Poetry

“Switchblade” and “Imperatives from the Late 1940s,” by Anne Harding Woodworth

Commentary by Rebecca Foust, Poetry Editor
Today’s poems are from Anne Harding Woodworth’s new book, The Eyes Have It, described by poet David Gewanter on the back cover as follows:

At first I thought . . . “clean lines and oddly pursued
speculative observations on Stevens.” But then the middle section
opened the eye to the I, autobiography, even as it in Octavio Paz
terms, saw the world and put its spell on it. The later poems, of
remembrance, loss, [and] transformation, are bold, strange, and
surprising.

The Eyes Have It is a thematically integrated collection that hangs together without feeling in lockstep and consists of spare, graceful, mostly-free-verse poems whose complexity derives from depth and range rather than from obscurity of expression. In this book’s three sections (“Looking Around,” “Looking Inside,” and  “Looking Outside”), Woodworth explores all kinds of seeing and all kinds of “eyes:” eyes of hurricanes, electric eyes, human eyes and their disorders like nystagmus. Erotic seeing. Inward seeing embodied as the poet’s reflection glimpsed in a wet sidewalk. Human comprehension as a kind of seeing. What is seen is the natural world and the people in it, including a woman whose parakeets get loose, a bitter tablemate at a reunion, and “Harry and Nellie” getting married in two separate states, along with trash pickers, temps, bark beetles, and birds. Margaret Mead and the Virgin Mary are here, and Phidias, the ancient sculptor who “saw” with his hands. There is also blind faith and a disturbingly azure evil eye attached to the back of a baby’s blouse. Diogenes and his lantern get a cameo, along with T.S. Eliot, Rainer Rilke, Walt Whitman, and Octavio Paz, whose quote “To see the world is to spell it” could serve as an epigram for this entire wonderful and whimsical collection.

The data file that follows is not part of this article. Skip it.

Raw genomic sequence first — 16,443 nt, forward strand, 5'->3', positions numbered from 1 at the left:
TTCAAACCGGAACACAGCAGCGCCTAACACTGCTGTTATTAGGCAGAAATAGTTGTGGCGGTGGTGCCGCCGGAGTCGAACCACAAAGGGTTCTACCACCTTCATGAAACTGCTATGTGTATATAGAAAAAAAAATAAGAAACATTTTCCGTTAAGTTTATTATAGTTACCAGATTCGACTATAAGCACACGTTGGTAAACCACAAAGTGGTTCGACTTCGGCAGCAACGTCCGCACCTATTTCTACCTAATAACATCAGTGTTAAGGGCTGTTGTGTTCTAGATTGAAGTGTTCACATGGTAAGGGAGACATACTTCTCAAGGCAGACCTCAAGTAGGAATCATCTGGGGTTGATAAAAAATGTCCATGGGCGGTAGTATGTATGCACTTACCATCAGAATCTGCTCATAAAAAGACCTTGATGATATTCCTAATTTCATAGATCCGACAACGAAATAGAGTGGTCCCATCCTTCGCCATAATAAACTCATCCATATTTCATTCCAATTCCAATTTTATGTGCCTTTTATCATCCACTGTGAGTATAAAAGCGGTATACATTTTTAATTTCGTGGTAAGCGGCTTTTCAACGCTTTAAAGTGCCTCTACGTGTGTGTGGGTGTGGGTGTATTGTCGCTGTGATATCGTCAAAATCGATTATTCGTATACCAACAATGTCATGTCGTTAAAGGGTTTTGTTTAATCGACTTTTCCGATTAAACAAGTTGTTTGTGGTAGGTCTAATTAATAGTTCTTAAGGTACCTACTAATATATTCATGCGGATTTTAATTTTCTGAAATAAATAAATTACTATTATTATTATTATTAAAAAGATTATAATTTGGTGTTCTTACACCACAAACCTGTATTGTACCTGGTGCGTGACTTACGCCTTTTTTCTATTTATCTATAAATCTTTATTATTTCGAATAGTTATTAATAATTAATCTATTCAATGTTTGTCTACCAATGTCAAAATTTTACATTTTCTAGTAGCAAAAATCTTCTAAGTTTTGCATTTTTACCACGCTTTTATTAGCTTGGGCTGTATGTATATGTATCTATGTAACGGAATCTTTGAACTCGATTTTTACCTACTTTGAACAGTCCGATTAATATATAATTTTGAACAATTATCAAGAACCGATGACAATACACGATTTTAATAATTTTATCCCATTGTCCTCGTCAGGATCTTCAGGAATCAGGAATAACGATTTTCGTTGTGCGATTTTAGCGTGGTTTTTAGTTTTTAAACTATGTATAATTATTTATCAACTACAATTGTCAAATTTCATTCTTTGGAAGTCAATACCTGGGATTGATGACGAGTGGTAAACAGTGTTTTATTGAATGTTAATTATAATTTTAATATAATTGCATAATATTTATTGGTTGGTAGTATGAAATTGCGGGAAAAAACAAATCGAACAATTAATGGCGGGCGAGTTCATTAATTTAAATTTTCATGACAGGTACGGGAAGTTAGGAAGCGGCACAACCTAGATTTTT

Poems like  “Greek Urn on a Greek Urn” and “Born Again Again” are witty and perceptive, seeing the way our world infinitely replicates itself and able to see beyond the surface to deeper tensions and issues, such as what is engraved on the urn: the master “enslaved” by the system that gives rise to hierarchy, class distinctions, and slavery (a topic that recurs in the book). The poems are mostly free verse and accessible, but some are in form and some, like “Born Again Again,” use surrealism. I admire Woodworth’s ability to make fresh metaphors from homely things, asking for example, how we can draw on our own eyebrows when our vision fails. What do these things have in common? In the end, it is the vision of the maker that brings them together in these poems, Woodworth’s uncanny ability to find commonality among things that only appear to be disparate.
Let’s have a look at today’s poems. “Switchblade” is free verse organized into six variable-length stanzas, a narrative poem telling the story of an encounter with a former classmate at what might be a high school reunion. The poem opens in the scene of their reintroduction to one another when the speaker learns that the friend they had in common is the man’s ex-wife. About halfway through the poem, stanza 5 flashes back when the speaker and her tablemate were young and in school together. She recalls having carried a switchblade knife then, “for shock value,” and for “the way it made the boys laugh.” We smile at this and at the memory of boys planting cherry bombs in mailboxes, but these images also introduce an edge of violence that helps set up the darkness that closes the poem.